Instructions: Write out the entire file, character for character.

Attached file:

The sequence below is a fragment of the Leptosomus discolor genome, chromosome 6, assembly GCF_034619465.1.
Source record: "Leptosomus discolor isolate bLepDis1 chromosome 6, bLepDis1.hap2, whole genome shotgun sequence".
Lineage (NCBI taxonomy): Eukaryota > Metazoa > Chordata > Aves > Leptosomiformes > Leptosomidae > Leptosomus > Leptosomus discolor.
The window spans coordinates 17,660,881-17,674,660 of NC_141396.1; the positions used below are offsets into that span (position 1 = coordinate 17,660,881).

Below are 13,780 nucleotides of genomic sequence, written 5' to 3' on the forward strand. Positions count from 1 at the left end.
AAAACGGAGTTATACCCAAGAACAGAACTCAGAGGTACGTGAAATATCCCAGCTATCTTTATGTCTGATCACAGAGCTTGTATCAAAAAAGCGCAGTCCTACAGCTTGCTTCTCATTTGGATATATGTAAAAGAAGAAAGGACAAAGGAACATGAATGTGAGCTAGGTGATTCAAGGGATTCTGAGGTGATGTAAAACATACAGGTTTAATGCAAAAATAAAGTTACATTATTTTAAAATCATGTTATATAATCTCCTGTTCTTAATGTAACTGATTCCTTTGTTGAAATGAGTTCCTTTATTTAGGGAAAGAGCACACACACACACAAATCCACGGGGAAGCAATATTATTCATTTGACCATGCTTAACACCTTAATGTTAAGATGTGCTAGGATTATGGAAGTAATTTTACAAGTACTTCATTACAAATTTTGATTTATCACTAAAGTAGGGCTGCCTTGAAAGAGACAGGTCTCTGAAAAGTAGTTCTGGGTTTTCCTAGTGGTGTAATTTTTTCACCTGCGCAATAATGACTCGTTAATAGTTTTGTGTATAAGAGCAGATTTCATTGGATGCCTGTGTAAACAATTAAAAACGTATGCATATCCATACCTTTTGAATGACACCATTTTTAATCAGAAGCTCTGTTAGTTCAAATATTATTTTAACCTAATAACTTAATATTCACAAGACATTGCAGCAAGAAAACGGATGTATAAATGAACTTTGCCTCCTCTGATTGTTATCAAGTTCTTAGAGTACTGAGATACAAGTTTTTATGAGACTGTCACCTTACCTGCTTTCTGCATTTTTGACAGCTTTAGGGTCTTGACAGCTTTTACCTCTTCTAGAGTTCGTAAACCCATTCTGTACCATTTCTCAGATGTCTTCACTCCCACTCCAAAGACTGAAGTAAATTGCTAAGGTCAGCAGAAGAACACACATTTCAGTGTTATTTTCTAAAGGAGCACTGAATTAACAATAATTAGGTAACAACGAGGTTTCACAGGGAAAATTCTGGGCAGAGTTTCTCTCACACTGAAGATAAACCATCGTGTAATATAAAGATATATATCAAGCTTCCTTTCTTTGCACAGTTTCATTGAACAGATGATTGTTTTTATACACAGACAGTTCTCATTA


The sequence below is a fragment of the Leptosomus discolor genome, chromosome 6, assembly GCF_034619465.1.
Source record: "Leptosomus discolor isolate bLepDis1 chromosome 6, bLepDis1.hap2, whole genome shotgun sequence".
Lineage (NCBI taxonomy): Eukaryota > Metazoa > Chordata > Aves > Leptosomiformes > Leptosomidae > Leptosomus > Leptosomus discolor.
The window spans coordinates 17,660,881-17,674,660 of NC_141396.1; the positions used below are offsets into that span (position 1 = coordinate 17,660,881).

Below are 13,780 nucleotides of genomic sequence, written 5' to 3' on the forward strand. Positions count from 1 at the left end.
AAAACGGAGTTATACCCAAGAACAGAACTCAGAGGTACGTGAAATATCCCAGCTATCTTTATGTCTGATCACAGAGCTTGTATCAAAAAAGCGCAGTCCTACAGCTTGCTTCTCATTTGGATATATGTAAAAGAAGAAAGGACAAAGGAACATGAATGTGAGCTAGGTGATTCAAGGGATTCTGAGGTGATGTAAAACATACAGGTTTAATGCAAAAATAAAGTTACATTATTTTAAAATCATGTTATATAATCTCCTGTTCTTAATGTAACTGATTCCTTTGTTGAAATGAGTTCCTTTATTTAGGGAAAGAGCACACACACACACAAATCCACGGGGAAGCAATATTATTCATTTGACCATGCTTAACACCTTAATGTTAAGATGTGCTAGGATTATGGAAGTAATTTTACAAGTACTTCATTACAAATTTTGATTTATCACTAAAGTAGGGCTGCCTTGAAAGAGACAGGTCTCTGAAAAGTAGTTCTGGGTTTTCCTAGTGGTGTAATTTTTTCACCTGCGCAATAATGACTCGTTAATAGTTTTGTGTATAAGAGCAGATTTCATTGGATGCCTGTGTAAACAATTAAAAACGTATGCATATCCATACCTTTTGAATGACACCATTTTTAATCAGAAGCTCTGTTAGTTCAAATATTATTTTAACCTAATAACTTAATATTCACAAGACATTGCAGCAAGAAAACGGATGTATAAATGAACTTTGCCTCCTCTGATTGTTATCAAGTTCTTAGAGTACTGAGATACAAGTTTTTATGAGACTGTCACCTTACCTGCTTTCTGCATTTTTGACAGCTTTAGGGTCTTGACAGCTTTTACCTCTTCTAGAGTTCGTAAACCCATTCTGTACCATTTCTCAGATGTCTTCACTCCCACTCCAAAGACTGAAGTAAATTGCTAAGGTCAGCAGAAGAACACACATTTCAGTGTTATTTTCTAAAGGAGCACTGAATTAACAATAATTAGGTAACAACGAGGTTTCACAGGGAAAATTCTGGGCAGAGTTTCTCTCACACTGAAGATAAACCATCGTGTAATATAAAGATATATATCAAGCTTCCTTTCTTTGCACAGTTTCATTGAACAGATGATTGTTTTTATACACAGACAGTTCTCATTA